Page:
If a “fuel route” of this sort is chosen, the coal or natural gas will go to the processing plant, which will release a mixture of gases consisting of hydrogen – which will be sent to the power generation plant, CO2 - which will go to storage, and steam.

The EU project will allow the SINTEF and NTNU scientists to contribute to new technology that will cut the costs of separating out the components of the gas mixture.

Anxiety
DECARBit is just the latest in a long series of EU projects that SINTEF and NTNU have joined during the past few years in the field of CO2 handling. SINTEF and NTNU lead five of these projects.

The Norwegian success within the EU research in this topic can partly be attributed to a “national team” spirit. The co-operation with StatoilHydro is important and also the CCS track-record of Norway - most recently added to this is the Snøhvit CCS operation.

“Participating in these projects is important for the research institutes and for the nation as such, in view of the networks that they give us access to. Our worry regarding the stagnating public-sector funding here at home is that we will be unable to carry out essential upgrading of our laboratory facilities. This could make us less competitive in Europe in the future,” say Røkke and Bolland.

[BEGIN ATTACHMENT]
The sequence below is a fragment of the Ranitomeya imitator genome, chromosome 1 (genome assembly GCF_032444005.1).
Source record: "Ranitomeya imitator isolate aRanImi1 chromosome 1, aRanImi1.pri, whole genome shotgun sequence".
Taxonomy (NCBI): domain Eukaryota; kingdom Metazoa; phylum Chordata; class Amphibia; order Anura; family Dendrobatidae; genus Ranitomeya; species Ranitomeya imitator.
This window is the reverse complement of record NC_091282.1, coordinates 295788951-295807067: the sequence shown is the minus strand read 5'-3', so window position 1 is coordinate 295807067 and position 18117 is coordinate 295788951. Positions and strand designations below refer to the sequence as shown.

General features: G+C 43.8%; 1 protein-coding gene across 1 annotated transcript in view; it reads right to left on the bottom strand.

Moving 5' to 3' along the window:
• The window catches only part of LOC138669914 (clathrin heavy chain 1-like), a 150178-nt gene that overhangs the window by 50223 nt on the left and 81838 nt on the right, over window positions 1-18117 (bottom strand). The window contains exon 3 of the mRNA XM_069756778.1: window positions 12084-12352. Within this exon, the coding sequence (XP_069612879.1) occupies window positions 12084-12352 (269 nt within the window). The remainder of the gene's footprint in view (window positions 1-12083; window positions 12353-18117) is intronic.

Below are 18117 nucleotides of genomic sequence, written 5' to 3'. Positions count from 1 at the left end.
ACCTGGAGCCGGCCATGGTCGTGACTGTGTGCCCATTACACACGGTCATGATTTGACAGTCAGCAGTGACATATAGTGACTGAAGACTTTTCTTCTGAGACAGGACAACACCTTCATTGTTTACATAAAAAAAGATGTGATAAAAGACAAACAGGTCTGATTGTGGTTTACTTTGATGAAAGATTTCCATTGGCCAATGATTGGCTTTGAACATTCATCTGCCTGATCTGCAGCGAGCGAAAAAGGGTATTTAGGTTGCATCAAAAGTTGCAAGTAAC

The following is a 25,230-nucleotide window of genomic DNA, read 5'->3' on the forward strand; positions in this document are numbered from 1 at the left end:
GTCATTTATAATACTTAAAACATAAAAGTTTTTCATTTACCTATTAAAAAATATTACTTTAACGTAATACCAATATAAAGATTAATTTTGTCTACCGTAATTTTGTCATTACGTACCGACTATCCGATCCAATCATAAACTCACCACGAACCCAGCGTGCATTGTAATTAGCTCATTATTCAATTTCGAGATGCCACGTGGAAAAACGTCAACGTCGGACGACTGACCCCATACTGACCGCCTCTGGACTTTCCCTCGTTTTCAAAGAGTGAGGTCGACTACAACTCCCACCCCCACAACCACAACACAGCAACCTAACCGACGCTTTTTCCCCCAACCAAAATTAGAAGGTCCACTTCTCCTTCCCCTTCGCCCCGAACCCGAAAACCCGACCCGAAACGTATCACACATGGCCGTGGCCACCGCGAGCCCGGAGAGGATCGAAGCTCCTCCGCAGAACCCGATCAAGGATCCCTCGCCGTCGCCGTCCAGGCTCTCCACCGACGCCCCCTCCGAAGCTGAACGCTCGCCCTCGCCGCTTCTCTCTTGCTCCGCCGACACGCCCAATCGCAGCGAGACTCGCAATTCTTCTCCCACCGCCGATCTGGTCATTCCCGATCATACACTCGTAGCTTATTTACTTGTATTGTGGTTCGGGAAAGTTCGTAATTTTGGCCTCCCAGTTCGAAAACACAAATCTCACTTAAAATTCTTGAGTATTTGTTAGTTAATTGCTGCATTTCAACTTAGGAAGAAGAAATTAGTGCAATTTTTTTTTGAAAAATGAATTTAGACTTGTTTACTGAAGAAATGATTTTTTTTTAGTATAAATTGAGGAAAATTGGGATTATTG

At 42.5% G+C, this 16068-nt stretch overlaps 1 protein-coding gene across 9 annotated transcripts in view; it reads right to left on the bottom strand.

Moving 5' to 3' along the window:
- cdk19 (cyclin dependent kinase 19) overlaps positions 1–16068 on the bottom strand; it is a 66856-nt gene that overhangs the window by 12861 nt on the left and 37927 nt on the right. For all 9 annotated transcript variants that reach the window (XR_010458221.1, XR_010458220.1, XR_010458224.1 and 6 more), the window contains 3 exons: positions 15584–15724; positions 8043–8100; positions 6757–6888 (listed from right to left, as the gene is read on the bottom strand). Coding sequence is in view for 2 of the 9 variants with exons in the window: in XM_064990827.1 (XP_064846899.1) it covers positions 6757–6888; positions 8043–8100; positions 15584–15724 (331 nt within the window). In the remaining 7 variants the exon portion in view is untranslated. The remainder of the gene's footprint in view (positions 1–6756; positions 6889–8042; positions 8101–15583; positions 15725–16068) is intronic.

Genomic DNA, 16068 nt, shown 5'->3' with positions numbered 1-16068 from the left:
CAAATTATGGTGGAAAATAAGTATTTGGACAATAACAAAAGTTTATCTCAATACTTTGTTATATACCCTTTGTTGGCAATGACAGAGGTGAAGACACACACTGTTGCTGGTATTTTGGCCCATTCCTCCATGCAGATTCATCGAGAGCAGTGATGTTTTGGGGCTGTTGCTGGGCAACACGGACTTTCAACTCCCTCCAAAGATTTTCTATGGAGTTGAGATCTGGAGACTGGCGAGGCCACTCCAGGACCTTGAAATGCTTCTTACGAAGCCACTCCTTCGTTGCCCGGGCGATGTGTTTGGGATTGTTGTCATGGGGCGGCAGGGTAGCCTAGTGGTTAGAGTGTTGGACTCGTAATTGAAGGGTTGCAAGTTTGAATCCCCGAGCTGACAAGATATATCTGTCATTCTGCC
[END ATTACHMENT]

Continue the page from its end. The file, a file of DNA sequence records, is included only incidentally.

Aase Dragland | alfa
Further information:
http://www.sintef.no/content/page3____3200.aspx

More articles from Ecology, The Environment and Conservation:

nachricht Waste in the water – New purification techniques for healthier aquatic ecosystems
24.07.2018 | Eberhard Karls Universität Tübingen

nachricht Plenty of habitat for bears in Europe
24.07.2018 | Deutsches Zentrum für integrative Biodiversitätsforschung (iDiv) Halle-Jena-Leipzig

All articles from Ecology, The Environment and Conservation >>>

The most recent press releases about innovation >>>

Die letzten 5 Focus-News des innovations-reports im Überblick:

Im Focus: It’s All in the Mix: Jülich Researchers are Developing Fast-Charging Solid-State Batteries

There are currently great hopes for solid-state batteries. They contain no liquid parts that could leak or catch fire. For this reason, they do not require cooling and are considered to be much safer, more reliable, and longer lasting than traditional lithium-ion batteries. Jülich scientists have now introduced a new concept that allows currents up to ten times greater during charging and discharging than previously described in the literature. The improvement was achieved by a “clever” choice of materials with a focus on consistently good compatibility. All components were made from phosphate compounds, which are well matched both chemically and mechanically.